State Highway Commission v. Thornton

Annotate this Case

156 S.E.2d 248 (1967)

271 N.C. 227

STATE HIGHWAY COMMISSION v. William A. THORNTON and wife, Pauline Coble Thornton.

No. 855.

Supreme Court of North Carolina.

August 25, 1967.

*253 Atty. Gen. Wade Bruton, Deputy Atty. Gen. Harrison Lewis, Trial Attys. T. Buie Costen, Wm. F. Briley, and Associate Counsel Kenneth W. Young, for plaintiff appellant.

Ross, Wood & Dodge, Graham, for defendant appellees.

LAKE, Justice.

The Highway Commission contends that its action in improving and enlarging the old roadway, 30 feet in width, was an acceptance of the defendants' dedication of this strip of their land to the use of the public as a road. If so, the defendants, as to this part of their land, would be entitled neither to injunctive relief nor to compensation. However, the superior court concluded that the defendants had made no such dedication. This conclusion is supported by the court's findings of fact, which, in turn, are supported by the evidence.

In Nicholas v. Salisbury Hardware & Furniture Co., 248 N.C. 462, 103 S.E.2d 837, Parker, J., now C. J., speaking for this Court, said:

"Dedication is an exceptional and peculiar mode of passing title to an interest in land. The Supreme Court of California in City and County of San Francisco v. Grote, 120 Cal. 59, 52 P. 127, 128, 41 L.R.A. 335, 65 Am.St.Rep. 155, said: `It is not a trivial thing to take another's land, and for this reason the courts will not lightly declare a dedication to public use.'"

In Milliken v. Denny, 141 N.C. 224, 53 S.E. 867, it is said, "The question whether one has dedicated his land to the use of the public is one of intention." It is not, however, required that there be actually an intent on the part of the landowner so to dedicate his land to the public use, it being sufficient that there be acts by the landowner "such as would fairly and reasonably lead an ordinarily prudent man to infer an intent to dedicate," followed by acceptance of such dedication by the public. Tise v. Whitaker-Harvey Co., 146 N.C. 374, 59 S.E. 1012. However, where there is no showing of an actual intent to dedicate, the manifestation thereof must clearly appear by acts which, to a reasonable person, would appear "inconsistent and irreconcilable with any construction except the assent of the owner" to such public use of his property. Milliken v. Denny, supra. The mere fact that, with permission of the owner, occupants of houses upon his land, and persons having business or social relations with them, used the old roadway as a means of ingress to and egress from the public road is not sufficient to establish such dedication. Nicholas v. Salisbury Hardware & Furniture Co., supra, citing *254 Summerville v. Duke Power Co., 4 Cir., 115 F.2d 440.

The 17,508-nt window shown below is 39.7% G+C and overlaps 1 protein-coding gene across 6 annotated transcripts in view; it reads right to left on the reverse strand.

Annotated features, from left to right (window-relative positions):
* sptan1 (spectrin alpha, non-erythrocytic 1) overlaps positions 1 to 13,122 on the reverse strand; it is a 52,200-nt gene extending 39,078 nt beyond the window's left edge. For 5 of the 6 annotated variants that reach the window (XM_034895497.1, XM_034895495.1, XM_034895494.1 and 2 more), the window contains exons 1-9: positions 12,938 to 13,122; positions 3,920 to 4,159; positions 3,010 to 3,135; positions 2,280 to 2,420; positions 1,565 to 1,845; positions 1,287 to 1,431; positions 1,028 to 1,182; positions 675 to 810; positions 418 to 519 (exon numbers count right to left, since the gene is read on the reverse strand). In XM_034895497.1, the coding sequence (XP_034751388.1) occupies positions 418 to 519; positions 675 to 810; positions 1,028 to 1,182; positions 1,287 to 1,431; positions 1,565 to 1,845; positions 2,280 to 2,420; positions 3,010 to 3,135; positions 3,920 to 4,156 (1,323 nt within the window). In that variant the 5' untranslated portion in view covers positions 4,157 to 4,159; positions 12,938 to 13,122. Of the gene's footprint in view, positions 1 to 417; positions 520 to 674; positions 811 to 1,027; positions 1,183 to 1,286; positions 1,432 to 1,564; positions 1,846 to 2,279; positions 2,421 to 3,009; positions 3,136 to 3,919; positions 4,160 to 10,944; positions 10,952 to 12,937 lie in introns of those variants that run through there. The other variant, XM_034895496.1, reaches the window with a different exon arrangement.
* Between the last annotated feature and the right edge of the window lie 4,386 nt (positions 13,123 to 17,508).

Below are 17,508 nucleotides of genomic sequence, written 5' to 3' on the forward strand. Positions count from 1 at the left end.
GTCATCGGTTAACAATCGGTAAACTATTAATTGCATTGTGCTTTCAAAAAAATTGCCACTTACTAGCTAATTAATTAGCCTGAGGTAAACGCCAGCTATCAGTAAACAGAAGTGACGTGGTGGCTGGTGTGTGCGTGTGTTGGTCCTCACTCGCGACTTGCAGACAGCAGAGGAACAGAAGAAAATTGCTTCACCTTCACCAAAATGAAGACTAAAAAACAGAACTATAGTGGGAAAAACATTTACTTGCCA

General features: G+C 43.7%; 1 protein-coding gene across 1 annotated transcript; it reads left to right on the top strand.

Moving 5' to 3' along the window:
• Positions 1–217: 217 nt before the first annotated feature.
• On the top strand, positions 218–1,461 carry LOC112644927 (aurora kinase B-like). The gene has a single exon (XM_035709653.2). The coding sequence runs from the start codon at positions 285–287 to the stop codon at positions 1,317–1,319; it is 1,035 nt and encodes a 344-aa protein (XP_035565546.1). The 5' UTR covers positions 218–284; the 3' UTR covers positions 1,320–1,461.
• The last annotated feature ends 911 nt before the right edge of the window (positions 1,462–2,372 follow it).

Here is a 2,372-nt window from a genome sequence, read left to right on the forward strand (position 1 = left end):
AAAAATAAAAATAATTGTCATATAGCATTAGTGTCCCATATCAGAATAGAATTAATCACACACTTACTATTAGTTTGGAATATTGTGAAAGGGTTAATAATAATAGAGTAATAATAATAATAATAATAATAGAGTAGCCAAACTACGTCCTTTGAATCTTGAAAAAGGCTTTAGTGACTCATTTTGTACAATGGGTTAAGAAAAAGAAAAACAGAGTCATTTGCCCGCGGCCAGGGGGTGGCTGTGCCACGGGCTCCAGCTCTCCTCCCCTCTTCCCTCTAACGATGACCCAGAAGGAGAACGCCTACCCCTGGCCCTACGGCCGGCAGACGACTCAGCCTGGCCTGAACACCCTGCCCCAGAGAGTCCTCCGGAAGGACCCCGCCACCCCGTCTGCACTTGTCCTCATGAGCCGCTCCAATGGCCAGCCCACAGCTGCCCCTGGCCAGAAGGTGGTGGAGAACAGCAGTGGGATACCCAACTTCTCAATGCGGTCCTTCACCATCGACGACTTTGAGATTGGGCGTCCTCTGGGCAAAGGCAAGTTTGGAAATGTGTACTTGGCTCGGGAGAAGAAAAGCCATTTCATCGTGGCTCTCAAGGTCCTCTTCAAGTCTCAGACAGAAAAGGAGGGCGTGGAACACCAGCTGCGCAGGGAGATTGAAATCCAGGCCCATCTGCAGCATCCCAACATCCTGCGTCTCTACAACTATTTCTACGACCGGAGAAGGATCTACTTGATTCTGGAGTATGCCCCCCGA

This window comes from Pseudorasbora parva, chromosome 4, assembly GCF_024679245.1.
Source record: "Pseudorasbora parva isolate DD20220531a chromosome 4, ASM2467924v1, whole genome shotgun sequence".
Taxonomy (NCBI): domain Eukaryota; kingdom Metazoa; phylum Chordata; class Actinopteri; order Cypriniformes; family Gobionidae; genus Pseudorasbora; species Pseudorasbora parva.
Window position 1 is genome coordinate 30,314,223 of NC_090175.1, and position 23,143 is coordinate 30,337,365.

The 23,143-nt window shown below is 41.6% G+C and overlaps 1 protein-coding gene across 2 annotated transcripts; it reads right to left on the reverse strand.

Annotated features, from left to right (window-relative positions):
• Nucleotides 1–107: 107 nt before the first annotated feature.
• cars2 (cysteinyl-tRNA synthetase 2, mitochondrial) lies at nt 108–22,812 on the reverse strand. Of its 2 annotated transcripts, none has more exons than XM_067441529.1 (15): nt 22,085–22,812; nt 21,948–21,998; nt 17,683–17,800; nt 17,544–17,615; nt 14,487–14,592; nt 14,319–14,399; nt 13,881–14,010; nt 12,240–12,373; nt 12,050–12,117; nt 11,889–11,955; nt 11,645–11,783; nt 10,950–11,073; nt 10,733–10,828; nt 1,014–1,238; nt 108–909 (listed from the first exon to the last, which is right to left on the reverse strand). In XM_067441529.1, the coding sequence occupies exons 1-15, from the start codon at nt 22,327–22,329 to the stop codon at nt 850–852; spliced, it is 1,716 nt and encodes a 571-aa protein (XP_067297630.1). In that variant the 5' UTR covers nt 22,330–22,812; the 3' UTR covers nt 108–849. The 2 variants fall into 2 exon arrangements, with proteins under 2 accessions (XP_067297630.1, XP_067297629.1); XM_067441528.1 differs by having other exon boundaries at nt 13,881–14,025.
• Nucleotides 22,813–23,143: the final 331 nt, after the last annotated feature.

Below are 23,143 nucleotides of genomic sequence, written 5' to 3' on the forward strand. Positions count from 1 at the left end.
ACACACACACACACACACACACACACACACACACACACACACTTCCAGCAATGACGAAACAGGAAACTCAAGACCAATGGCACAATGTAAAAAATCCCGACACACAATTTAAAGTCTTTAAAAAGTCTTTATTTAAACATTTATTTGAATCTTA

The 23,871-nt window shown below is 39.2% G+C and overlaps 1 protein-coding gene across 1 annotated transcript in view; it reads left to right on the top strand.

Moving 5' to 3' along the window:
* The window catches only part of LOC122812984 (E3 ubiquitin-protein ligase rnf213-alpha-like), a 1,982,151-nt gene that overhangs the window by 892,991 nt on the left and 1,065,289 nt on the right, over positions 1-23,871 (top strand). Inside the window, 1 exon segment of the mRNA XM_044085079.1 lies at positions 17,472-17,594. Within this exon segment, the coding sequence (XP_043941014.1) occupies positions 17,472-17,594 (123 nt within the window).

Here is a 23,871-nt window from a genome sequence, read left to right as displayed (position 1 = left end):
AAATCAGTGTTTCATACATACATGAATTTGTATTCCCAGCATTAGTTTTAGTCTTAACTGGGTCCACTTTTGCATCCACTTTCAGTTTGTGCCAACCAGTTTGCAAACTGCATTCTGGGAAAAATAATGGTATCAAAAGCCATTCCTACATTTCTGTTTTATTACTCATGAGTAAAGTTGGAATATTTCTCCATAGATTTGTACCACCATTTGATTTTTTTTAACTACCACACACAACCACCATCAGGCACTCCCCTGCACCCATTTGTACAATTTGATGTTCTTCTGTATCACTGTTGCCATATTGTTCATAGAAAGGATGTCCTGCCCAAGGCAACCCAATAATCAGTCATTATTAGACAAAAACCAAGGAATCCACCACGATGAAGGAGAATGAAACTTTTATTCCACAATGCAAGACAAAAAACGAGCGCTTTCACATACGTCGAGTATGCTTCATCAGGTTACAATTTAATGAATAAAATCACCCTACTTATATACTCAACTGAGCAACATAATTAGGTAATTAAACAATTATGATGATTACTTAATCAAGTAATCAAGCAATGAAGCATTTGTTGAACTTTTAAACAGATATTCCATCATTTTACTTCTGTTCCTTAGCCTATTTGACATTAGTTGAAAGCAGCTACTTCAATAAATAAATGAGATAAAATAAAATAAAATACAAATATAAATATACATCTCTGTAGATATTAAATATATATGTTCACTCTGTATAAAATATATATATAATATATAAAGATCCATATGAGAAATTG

It is well established that when the owner of a tract of land causes to be recorded a map thereof, showing it to be subdivided into lots, with streets, alleys or other roadways giving access from the public highway to such lots, and thereafter sells any such lot and conveys it with a reference in the deed to such map or plat, there is not only a conveyance to the purchaser of the lot of the right to use such streets and have them kept open for his use, but there is also an offer to the public which may be accepted by it. Wofford v. North Carolina State Highway Commission, 263 N.C. 677, 140 S.E.2d 376, cert. den., 382 U.S. 822, 86 S. Ct. 50, 15 L. Ed. 2d 67; Steadman v. Town of Pinetops, 251 N.C. 509, 112 S.E.2d 102; Town of Blowing Rock v. Gregorie, 243 N.C. 364, 90 S.E.2d 898; Rowe v. City of Durham, 235 N.C. 158, 69 S.E.2d 171; Green v. Miller, 161 N.C. 25, 76 S.E. 505, 44 L.R.A.,N.S., 231. In Green v. Miller, supra, Walker, J., speaking for the Court, said:

"The reason for the rule is that the grantor, by making such a conveyance of his property, induces the purchasers to believe that the streets and alleys * * * will be kept open for their use and benefit; and having acted upon the faith of his implied representations, based upon his conduct in platting the land and selling accordingly, he is equitably estopped, as well in reference to the public as to his grantees, from denying the existence of the easement thus created." (Emphasis supplied.)